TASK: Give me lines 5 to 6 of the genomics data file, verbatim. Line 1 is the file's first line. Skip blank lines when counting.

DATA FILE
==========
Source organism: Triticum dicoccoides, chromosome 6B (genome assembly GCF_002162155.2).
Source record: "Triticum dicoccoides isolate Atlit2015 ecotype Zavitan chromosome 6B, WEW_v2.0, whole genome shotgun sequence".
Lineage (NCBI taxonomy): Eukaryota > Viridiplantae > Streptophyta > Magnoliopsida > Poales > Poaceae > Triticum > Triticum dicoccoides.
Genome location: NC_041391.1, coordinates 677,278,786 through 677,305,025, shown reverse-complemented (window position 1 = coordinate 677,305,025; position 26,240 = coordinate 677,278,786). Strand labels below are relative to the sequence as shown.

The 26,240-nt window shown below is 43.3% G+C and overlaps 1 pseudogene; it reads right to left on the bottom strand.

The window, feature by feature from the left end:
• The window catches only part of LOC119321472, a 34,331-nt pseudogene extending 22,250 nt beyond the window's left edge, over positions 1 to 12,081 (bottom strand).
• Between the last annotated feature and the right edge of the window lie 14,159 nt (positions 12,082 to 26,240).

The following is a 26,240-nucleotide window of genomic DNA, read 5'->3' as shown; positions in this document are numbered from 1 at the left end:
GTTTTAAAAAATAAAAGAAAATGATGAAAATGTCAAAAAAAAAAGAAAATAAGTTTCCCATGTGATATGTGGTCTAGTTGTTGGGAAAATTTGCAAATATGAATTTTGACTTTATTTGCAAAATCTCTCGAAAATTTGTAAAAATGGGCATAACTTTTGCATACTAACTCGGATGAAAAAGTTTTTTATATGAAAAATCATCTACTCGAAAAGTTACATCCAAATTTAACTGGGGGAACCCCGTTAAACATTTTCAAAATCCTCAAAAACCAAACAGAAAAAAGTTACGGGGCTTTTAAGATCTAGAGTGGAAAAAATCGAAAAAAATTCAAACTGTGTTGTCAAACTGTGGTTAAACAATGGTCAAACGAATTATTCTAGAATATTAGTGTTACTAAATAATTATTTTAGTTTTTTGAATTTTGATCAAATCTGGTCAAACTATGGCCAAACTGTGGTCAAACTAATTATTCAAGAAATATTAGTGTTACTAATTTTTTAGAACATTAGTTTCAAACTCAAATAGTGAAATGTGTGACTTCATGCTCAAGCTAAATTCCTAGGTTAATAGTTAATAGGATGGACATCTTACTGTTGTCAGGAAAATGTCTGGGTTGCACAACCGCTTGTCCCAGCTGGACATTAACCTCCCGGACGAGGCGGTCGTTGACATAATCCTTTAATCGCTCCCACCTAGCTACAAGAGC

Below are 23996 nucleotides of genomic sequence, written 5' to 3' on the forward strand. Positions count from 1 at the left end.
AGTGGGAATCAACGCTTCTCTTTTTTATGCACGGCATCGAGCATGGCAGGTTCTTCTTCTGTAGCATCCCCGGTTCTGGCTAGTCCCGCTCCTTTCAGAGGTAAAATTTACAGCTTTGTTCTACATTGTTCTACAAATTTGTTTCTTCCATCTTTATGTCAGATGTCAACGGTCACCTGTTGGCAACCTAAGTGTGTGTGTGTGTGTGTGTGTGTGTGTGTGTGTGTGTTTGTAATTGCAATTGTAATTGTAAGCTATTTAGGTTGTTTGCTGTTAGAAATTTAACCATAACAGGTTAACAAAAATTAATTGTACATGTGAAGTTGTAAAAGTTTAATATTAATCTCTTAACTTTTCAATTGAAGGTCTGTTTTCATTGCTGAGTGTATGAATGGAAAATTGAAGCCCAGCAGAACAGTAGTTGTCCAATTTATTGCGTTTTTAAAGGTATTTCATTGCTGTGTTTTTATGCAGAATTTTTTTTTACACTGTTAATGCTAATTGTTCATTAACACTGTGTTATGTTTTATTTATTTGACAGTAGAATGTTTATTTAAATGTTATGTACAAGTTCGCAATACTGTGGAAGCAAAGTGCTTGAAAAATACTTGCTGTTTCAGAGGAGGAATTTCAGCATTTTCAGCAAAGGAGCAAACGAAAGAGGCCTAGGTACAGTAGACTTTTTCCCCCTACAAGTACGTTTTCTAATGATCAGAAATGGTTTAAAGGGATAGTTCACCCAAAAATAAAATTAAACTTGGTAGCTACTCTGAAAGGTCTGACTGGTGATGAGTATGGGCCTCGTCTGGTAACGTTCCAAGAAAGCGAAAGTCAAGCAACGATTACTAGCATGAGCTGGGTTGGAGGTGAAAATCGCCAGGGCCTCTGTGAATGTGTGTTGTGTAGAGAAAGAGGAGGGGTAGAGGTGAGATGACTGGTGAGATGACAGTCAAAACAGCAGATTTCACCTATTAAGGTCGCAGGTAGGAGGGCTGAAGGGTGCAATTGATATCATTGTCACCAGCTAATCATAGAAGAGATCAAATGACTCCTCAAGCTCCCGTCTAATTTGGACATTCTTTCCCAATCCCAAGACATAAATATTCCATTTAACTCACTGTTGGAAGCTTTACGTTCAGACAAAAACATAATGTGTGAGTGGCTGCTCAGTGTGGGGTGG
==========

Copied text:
The 26,240-nt window shown below is 43.3% G+C and overlaps 1 pseudogene; it reads right to left on the bottom strand.

The window, feature by feature from the left end: